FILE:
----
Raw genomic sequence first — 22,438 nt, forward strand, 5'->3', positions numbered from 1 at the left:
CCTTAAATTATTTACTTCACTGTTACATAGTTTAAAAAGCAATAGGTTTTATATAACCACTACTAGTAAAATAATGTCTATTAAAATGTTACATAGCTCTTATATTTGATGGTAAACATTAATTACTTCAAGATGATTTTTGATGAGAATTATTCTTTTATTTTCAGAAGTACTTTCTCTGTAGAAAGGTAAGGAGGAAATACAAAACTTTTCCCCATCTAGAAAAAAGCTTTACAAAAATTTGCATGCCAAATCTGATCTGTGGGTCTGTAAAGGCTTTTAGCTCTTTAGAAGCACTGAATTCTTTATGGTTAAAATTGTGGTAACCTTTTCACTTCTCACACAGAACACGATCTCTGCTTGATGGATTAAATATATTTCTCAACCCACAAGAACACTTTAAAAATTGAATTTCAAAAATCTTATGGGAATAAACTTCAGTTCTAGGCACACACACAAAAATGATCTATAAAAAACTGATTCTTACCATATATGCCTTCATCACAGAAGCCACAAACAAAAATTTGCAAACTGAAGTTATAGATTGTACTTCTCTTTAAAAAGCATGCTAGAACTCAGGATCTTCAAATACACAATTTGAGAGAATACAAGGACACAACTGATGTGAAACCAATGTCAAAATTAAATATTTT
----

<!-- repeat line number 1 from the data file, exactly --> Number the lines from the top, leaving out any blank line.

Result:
Raw genomic sequence first — 22,438 nt, forward strand, 5'->3', positions numbered from 1 at the left: